U.S. Department of Labor Proposes New Wage and Overtime RegulationsAugust 6, 2015 | IPC
Estimated reading time: 3 minutes
On June 30, the Department of Labor (DOL) proposed new wage and overtime regulations under the Fair Labor Standards Act (FLSA) and is seeking comments by September 4, 2015.
DOL proposes to raise the salary threshold for an employee to be exempt from minimum wage and overtime pay to be equal to the 40th percentile of earnings for all full-time salaried workers in the United States. In 2015, this would equate to $970 per week, or $50,440 annually. Under the current regulations, an executive, administrative, or professional employee must be paid at least $455 per week ($23,660 per year) in order to qualify for the exemption.
The Department is also proposing to include a mechanism to automatically update the salary and compensation thresholds on an annual basis using either a fixed percentile of wages or the Consumer Price Index for All Urban Consumers (CPI-U).
In the proposed rule, DOL also asks whether revisions to the “duties tests” are necessary in order to ensure that these tests fully reflect the purpose of the exemption.
On July 23, the U.S. House of Representatives Subcommittee on Workforce Protections held a hearing on the proposed rule. Issues raised during the hearing include a number of the concerns raised by IPC members (discussed below).
IPC Government Relations (GR) committee members highlighted the following concerns:
- The proposed threshold is too high for entry level purchasing, manufacturing, and engineering
- The salary threshold may be inappropriate for rural, southern, and low cost of living areas.
- The proposed threshold would raise costs and is a direct formula for exporting work to lower cost of living countries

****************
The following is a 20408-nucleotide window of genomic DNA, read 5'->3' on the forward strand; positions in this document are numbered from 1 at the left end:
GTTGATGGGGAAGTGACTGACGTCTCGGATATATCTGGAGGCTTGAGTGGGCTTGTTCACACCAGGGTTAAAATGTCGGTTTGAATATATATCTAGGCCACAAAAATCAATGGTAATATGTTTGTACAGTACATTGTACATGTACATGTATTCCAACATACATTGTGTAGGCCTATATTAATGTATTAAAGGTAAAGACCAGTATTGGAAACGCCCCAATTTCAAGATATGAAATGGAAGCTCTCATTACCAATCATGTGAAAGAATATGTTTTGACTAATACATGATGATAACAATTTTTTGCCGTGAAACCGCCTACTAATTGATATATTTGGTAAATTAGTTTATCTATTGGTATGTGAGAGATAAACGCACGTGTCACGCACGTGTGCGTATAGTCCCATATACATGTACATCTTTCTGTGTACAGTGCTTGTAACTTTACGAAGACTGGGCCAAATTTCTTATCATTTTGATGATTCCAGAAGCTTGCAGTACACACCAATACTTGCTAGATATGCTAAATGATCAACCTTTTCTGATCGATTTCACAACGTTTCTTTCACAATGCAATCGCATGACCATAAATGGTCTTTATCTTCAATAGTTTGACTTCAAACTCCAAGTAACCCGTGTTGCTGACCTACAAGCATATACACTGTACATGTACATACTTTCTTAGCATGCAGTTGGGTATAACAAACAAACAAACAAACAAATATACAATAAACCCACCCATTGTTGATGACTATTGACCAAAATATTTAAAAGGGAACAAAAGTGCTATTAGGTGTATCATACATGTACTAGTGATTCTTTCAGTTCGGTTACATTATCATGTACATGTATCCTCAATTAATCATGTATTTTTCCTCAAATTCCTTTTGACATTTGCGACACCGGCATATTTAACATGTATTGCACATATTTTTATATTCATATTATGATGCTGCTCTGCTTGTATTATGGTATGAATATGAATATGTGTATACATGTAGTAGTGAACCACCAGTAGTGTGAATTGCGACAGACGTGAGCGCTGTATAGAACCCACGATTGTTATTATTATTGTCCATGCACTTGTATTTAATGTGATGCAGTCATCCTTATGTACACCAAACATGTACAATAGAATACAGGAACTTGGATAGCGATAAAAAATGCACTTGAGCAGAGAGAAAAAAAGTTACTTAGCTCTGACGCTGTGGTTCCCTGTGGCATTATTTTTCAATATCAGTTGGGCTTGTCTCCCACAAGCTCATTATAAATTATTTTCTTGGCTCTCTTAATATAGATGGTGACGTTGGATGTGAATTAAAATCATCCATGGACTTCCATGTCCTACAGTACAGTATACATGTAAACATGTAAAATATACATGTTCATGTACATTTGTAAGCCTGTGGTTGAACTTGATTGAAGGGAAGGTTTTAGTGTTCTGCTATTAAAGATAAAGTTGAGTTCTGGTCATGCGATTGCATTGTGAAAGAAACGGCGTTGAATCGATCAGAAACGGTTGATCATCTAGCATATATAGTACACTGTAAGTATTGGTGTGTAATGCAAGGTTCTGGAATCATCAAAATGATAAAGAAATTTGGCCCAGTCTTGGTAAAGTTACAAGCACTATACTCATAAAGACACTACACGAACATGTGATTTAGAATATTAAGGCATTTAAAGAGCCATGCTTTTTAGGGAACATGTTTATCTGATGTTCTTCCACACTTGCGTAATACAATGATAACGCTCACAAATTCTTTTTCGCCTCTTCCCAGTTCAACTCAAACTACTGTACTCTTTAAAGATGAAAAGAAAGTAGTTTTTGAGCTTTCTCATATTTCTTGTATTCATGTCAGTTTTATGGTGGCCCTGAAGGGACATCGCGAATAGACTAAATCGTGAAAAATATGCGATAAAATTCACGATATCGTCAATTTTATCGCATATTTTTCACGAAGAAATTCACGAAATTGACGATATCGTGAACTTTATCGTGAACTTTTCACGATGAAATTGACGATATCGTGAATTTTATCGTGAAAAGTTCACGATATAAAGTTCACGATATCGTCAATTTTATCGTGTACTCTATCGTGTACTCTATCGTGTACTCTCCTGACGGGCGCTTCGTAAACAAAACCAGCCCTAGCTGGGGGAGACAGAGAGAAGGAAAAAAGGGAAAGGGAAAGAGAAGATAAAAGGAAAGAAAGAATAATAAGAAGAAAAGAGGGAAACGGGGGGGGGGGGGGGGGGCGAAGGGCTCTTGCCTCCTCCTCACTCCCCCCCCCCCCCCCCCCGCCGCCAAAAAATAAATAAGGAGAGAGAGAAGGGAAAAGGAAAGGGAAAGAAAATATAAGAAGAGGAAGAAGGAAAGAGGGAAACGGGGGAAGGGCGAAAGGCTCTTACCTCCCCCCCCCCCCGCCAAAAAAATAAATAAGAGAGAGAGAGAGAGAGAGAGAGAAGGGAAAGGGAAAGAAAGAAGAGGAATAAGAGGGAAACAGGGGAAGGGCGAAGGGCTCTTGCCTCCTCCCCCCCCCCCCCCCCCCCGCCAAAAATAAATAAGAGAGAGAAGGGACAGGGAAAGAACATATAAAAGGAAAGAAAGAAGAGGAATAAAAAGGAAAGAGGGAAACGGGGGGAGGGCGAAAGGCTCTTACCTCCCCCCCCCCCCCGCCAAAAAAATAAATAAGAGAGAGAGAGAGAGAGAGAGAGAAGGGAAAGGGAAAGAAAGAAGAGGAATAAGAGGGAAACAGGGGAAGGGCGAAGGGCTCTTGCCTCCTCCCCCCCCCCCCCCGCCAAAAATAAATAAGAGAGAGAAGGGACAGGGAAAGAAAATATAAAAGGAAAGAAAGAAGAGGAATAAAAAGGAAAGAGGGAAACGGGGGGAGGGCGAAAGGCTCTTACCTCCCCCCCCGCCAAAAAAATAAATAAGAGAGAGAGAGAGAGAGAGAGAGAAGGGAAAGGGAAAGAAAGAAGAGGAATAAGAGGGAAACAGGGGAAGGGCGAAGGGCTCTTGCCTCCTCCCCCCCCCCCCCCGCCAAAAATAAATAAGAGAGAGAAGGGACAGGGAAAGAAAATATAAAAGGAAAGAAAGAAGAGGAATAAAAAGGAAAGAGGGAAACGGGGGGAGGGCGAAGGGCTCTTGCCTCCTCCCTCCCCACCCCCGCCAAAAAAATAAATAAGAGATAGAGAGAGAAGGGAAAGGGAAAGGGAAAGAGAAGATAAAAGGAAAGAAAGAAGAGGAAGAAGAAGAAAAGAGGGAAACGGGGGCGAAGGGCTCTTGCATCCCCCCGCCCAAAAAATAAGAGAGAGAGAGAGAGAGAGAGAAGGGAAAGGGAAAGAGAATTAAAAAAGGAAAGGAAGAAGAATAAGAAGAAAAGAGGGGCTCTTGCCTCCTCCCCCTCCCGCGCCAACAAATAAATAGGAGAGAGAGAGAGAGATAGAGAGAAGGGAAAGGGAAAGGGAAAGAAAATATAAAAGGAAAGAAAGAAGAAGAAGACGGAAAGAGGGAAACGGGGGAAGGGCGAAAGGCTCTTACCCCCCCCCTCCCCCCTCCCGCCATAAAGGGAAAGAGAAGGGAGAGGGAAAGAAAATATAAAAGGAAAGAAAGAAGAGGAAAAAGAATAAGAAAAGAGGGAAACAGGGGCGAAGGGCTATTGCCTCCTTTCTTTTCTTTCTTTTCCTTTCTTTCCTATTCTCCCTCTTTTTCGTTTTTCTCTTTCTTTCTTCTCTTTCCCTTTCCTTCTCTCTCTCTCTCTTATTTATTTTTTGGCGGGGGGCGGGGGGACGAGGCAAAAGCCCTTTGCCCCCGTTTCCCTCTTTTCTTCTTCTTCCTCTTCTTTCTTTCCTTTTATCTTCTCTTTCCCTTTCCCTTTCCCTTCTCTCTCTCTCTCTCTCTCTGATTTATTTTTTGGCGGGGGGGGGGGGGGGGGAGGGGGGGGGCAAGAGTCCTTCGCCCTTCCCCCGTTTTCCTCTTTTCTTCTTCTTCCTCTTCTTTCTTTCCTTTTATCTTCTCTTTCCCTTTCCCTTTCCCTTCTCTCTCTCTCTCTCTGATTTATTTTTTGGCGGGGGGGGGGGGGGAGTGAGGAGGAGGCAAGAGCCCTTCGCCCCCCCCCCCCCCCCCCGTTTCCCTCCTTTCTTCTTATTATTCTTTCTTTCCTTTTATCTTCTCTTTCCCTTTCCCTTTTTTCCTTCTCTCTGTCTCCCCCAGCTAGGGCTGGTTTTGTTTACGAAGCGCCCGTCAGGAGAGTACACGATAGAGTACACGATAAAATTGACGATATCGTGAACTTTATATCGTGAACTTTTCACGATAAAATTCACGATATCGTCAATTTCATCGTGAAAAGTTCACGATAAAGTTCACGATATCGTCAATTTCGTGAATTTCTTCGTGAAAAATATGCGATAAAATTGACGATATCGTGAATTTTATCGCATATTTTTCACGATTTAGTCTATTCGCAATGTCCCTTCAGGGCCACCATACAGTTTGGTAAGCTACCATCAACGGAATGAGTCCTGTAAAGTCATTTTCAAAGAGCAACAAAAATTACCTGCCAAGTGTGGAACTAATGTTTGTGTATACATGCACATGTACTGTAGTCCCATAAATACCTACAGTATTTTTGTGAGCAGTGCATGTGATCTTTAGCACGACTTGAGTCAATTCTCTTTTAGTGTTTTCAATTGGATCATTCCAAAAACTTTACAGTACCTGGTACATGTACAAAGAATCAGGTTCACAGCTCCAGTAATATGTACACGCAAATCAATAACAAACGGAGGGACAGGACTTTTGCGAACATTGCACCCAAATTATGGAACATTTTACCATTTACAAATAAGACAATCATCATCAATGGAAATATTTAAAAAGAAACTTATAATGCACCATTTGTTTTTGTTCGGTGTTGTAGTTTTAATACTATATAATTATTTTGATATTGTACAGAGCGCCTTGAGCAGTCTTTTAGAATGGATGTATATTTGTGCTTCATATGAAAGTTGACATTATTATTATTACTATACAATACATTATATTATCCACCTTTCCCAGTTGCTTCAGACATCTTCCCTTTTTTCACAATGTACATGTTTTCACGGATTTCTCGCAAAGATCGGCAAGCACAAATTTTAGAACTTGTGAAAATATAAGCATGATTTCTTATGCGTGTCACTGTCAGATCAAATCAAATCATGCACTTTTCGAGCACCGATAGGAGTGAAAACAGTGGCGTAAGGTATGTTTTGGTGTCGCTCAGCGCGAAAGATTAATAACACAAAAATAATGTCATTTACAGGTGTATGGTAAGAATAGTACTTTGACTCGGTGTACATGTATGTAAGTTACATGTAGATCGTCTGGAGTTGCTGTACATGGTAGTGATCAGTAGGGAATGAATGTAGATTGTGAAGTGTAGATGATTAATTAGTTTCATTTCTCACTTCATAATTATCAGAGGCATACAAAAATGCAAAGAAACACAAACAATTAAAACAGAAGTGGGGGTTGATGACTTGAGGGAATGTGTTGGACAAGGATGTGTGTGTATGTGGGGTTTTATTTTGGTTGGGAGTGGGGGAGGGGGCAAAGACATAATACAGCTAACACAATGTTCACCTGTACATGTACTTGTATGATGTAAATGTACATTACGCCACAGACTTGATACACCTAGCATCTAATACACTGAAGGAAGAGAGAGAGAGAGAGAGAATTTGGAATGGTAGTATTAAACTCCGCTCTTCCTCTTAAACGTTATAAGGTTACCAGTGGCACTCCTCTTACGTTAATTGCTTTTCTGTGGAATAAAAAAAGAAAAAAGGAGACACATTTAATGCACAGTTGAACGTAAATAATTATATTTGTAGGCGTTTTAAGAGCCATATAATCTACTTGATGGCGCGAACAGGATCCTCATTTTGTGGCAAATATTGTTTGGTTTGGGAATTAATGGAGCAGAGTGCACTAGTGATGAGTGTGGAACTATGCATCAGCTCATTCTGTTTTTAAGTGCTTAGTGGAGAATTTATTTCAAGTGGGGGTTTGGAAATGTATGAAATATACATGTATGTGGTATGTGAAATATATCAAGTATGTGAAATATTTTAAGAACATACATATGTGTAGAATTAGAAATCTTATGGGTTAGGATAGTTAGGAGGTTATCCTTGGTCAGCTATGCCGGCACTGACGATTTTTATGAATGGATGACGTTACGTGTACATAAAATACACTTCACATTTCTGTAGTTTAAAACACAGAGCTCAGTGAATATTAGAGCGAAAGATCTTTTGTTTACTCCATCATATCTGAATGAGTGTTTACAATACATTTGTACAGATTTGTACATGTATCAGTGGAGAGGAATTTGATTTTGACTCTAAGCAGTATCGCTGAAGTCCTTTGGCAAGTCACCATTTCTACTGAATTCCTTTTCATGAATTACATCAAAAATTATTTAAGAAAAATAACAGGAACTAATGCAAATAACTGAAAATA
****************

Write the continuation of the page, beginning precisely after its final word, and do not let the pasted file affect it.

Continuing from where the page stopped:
On March 13, 2014, President Obama signed a Presidential Memorandum directing the DOL to update the regulations specify which workers are exempted from the FLSA’s minimum wage and overtime regulation.
Since 1940, the regulations implementing exemption for executive and professional (EAP) or “white collar” workers have required each of three tests to be met for the exemption to apply: (1) The employee must be paid a predetermined and fixed salary that is not subject to reduction because of variations in the quality or quantity of work performed (the “salary basis test”); (2) the amount of salary paid must meet a minimum specified amount (the “salary level test”); and (3) the employee’s job duties must primarily involve executive, administrative, or professional duties as defined by the regulations (the “duties test”).
DOL believes that regularly updating the salary and compensation levels is the best method to ensure that these tests continue to provide an effective means of distinguishing between overtime-eligible employees and those who may be bona fide executive and professional (EAP) employees. DOL does not make specific proposals to modify the standard duties tests, but is seeking comments on whether the tests are working as intended to screen out employees who are not bona fide EAP employees. In particular, the DOL is concerned that, in some instances, the current tests may allow exemption of employees who are performing such a disproportionate amount of nonexempt work.
Action and Next Steps
IPC has joined the Partnership to Protect Workplace Opportunity, a broad coalition of concerned parties with very similar concerns to those expressed by IPC members. IPC may sign on to the partnership’s comments, or draft our own if our concerns differ significantly.
The partnership has requested an extension of the September 4 comment deadline in order to allow more robust data collection and time to review of the proposed rule.
Several coalition members testified at the July 23, 2015 Congressional hearing, and the partnership also submitted a statement for the record. The partnership will be launching a grassroots campaignshortly; IPC members may wish to participate in addition to submitting comments.
IPC members with questions, comments, or an interest in reviewing the draft comments, should contact Fern Abrams, IPC director of regulatory affairs and government relations.
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